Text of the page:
Although Gabe makes her living at running, she quickly learned that running is not life or death as life is full of uncertainty and we truly have to live in the present moment. It is all about perspective as my dear husband Steve told me many times.You have to continue to do what makes you feel alive. And despite the return of tumors after three surgeries and chemotherapy, Gabe has found that running is worth doing even if it is not perfect. "Running is my medicine" she stated as she is excited that she plans to race indoors in 2018.Her statement of "plans are when dreams are realized" gives her hope for the future.
Gabe has discovered with only 600 cases of this type of cancer in the United States, that there has been no research on this. So she has become "a lab rat" willing to try whatever the doctors entrusted with her care recommend. She has been making frequent trips to Sloan Kettering in New York City for her immunotherapy treatment and although that is now done and she moves on to a type of radiation therapy at the Mayo Clinic which is closer to her home in Minneapolis, there has been some necrosis in the tumors in her liver.
NEW YORK – One of the most iconic figures in women’s sports, Kathrine V. Switzer, will be among the headline honorees at USATF’s Black Tie & Sneakers Gala on November 2 at the Armory Track & Field Center in Upper Manhattan. Switzer will receive USATF’s Pioneer Award in honor of her groundbreaking, lifelong work in women’s running.
Switzer etched her name in history when she became the first woman to officially complete the Boston Marathon in 1967, but she has done anything but slow down in the ensuing 50 years. With an indelible record as a champion runner, founder of women’s road races, author, activist, television commentator, and philanthropist, she has been among the most consistently visible and high-profile advocates for women’s sports over the last half-century.
The native New Yorker won the 1974 New York City Marathon, which was then held entirely in Central Park.  On November 5, she will once again compete in the race.
“I am so honored to be given this award, and I accept it on half of the millions of women who have had their lives so wonderfully enhanced by running,” said Switzer, who in April also ran the Boston Marathon in celebration of the 50th anniversary of her history-making feat. “Helping make that happen has been the greatest gratification of my life. It’s especially sweet to be running the TCS NYC Marathon the year I receive this award. It’s the first time I will be running though the five boroughs!”
From USATF, 10/5/2017
Joy Upshaw (Lafayette, CA) broke the American women’s 55-59 100m record with a 13.27 at the Sri Chimnoy Self-Transcendence Masters Meet near Los Angeles to earn USATF Athlete of the Week.Upshaw, 56, lowered the previous record of 13.30, set in 2002 by Phil Raschker.
Other notable performances: 
Shadrack Kipchirchir — Kipchirchir outleaned Leonard Korir to win the men’s USATF 10 Mile Championships in Minneapolis in 47:33. The World Championships 10,000m ninth-placer won his first U.S. title.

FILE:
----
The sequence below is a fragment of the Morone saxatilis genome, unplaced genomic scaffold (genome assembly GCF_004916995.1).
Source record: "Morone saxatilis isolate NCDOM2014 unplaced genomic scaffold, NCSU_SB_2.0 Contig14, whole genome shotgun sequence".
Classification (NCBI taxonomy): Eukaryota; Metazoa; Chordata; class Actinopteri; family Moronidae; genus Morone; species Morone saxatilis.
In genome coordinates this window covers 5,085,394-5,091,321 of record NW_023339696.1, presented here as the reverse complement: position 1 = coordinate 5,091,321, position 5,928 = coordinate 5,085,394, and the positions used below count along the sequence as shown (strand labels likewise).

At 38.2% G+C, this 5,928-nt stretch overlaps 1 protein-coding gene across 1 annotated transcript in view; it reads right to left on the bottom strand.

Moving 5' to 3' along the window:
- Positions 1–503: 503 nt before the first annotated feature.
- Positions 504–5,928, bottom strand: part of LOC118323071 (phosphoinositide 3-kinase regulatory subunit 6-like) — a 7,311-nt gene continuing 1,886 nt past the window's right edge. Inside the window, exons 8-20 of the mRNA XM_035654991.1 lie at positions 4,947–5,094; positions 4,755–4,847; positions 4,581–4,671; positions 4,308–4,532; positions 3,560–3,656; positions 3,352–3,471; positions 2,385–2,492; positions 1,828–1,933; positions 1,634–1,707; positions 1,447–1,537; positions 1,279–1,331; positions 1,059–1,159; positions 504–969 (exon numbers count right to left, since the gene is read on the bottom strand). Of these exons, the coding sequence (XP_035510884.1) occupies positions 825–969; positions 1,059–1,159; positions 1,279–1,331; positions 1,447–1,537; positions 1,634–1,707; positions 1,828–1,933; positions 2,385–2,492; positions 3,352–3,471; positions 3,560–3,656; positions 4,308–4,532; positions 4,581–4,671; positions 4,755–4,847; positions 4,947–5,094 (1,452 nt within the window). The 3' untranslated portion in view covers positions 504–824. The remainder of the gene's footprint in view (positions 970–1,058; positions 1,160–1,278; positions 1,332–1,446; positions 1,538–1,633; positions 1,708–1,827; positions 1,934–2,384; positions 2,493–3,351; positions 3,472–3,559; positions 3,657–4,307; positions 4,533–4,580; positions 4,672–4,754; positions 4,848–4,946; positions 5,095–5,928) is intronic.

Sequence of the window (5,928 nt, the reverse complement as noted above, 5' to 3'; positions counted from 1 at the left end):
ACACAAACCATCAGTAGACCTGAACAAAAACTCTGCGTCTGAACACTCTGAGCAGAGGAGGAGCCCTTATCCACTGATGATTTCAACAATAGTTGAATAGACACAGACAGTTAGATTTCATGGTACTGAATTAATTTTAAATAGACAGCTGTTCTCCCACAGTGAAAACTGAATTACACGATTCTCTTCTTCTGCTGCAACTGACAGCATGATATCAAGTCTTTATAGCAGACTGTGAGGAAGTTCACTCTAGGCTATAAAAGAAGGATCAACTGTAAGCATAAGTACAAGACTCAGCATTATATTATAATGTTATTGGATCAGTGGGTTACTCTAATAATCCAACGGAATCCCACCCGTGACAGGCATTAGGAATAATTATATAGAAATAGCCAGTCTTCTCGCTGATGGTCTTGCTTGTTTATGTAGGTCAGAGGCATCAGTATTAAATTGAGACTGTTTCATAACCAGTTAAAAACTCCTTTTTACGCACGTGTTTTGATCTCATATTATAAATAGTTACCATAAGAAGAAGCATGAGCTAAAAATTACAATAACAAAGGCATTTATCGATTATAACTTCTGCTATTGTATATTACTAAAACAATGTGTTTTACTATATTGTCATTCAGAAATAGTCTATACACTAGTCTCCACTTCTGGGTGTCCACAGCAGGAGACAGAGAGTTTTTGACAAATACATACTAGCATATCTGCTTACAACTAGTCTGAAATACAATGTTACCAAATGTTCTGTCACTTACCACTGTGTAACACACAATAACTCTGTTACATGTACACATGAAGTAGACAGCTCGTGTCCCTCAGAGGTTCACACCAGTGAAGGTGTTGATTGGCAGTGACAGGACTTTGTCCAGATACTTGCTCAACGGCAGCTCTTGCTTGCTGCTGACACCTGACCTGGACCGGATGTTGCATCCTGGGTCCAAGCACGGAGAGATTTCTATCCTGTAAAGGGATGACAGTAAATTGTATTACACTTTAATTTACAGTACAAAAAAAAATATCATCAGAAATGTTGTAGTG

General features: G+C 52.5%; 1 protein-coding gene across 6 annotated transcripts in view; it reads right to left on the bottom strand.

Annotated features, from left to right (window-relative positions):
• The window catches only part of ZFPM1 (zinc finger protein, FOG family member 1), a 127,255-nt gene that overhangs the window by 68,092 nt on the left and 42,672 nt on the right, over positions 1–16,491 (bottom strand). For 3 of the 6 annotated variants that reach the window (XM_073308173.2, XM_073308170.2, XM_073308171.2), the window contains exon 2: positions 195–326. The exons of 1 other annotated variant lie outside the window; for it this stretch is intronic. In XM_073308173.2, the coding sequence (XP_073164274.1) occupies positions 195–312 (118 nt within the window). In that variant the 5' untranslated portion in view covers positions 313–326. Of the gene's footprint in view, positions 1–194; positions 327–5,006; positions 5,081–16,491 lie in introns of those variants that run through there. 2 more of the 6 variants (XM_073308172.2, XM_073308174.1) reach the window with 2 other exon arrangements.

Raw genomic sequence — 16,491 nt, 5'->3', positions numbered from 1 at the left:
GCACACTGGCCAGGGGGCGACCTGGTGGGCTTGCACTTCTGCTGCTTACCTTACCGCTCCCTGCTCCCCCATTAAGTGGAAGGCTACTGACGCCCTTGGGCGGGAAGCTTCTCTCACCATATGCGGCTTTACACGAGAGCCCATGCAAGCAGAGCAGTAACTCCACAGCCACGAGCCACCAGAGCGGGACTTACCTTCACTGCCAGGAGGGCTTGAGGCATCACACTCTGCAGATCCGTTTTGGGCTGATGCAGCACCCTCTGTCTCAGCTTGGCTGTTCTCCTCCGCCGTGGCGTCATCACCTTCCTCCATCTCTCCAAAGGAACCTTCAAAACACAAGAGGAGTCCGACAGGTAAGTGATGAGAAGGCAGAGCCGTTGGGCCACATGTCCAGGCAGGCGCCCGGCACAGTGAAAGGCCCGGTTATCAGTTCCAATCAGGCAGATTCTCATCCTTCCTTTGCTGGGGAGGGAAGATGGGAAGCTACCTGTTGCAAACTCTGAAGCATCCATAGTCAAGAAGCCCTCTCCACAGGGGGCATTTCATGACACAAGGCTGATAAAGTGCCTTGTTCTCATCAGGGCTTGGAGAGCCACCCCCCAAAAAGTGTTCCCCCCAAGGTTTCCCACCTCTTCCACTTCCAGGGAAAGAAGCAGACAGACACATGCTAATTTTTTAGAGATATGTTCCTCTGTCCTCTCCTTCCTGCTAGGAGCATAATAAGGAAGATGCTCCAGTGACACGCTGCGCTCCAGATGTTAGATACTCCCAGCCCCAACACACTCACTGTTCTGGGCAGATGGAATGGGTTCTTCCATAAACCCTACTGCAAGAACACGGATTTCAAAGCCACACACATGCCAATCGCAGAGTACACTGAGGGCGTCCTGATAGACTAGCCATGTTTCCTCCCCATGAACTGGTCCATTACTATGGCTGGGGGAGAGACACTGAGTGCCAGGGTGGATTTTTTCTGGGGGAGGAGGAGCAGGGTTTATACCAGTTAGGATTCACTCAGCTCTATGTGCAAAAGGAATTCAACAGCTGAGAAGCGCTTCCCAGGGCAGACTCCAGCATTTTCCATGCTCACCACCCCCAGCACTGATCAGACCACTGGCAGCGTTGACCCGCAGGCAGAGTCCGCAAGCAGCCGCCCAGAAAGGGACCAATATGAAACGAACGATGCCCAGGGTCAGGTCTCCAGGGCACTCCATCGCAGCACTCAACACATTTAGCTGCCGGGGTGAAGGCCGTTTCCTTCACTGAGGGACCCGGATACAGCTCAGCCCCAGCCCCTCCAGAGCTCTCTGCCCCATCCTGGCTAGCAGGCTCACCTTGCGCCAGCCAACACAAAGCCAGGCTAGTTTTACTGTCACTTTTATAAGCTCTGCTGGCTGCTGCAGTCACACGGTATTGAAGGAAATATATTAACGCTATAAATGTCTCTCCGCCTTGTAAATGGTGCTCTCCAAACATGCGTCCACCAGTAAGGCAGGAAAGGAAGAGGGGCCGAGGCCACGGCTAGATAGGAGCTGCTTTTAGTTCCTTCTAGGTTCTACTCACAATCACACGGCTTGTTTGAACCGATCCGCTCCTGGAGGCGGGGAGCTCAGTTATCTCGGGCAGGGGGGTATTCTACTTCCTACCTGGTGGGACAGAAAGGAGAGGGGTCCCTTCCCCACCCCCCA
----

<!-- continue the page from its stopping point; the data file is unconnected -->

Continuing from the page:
Sara Hall — Hall won her first USATF Running Circuit race of the year, capturing the women’s 10 Mile title in 53:43 in Minneapolis, two seconds ahead of runner-up Natasha Rogers.
Joseph Gray — Gray won his 13th national title, finishing first at the USATF Trail Half Marathon Championships in Hayward, Wisconsin. Gray’s time of 1:10:11 put him 40 seconds ahead of the next finisher.
Ashley Brasovan — Running her first trail race, Brasovan won the women’s USATF Trail Half Marathon in Hayward by more than five minutes, finishing in 1:18:30.
Roy Englert — Englert, 95, crushed the American 5K Record for Men 95-99 by eight minutes at the USATF 5K Masters Championships in Syracuse, clocking 40:40.
From USATF, 10/4/2017
INDIANAPOLIS -- Olympic gold medalists, a legend coach and World and American record holders comprise the illustrious USATF National Track & Field Hall of Fame Class of 2017, which will be inducted during the USATF Black Tie & Sneakers Gala in New York City on November 2.
Modern Athletes Leroy Burrell and Bryan Clay, Veteran Athletes Patty vanWolvelaere (now Weirich) and Lindy Remigino, and Coach Bill Squires make up the newest class.
“It is an honor to recognize the Class of 2017 for their contributions to the history and advancement of our sport,” USATF CEO Max Siegel said.  “All of our inductees not only have achieved competitive success worthy of selection, they also have made substantial impacts in their respective communities.”
Inductees will receive a commemorative Hall of Fame ring from USATF during the Black Tie & Sneakers Gala at The Armory in Washington Heights. The star-studded event brings together entertainment stars, business executives and the sport’s greats - both present and legendary - to celebrate another successful year of Team USATF performances.
USATF will also honor 2017 Legend Award recipient Carl Lewis during the evening. Tickets and more information can be purchased at To learn more about National Track & Field Hall of Fame, please visit
Wednesday, 06 September 2017 14:49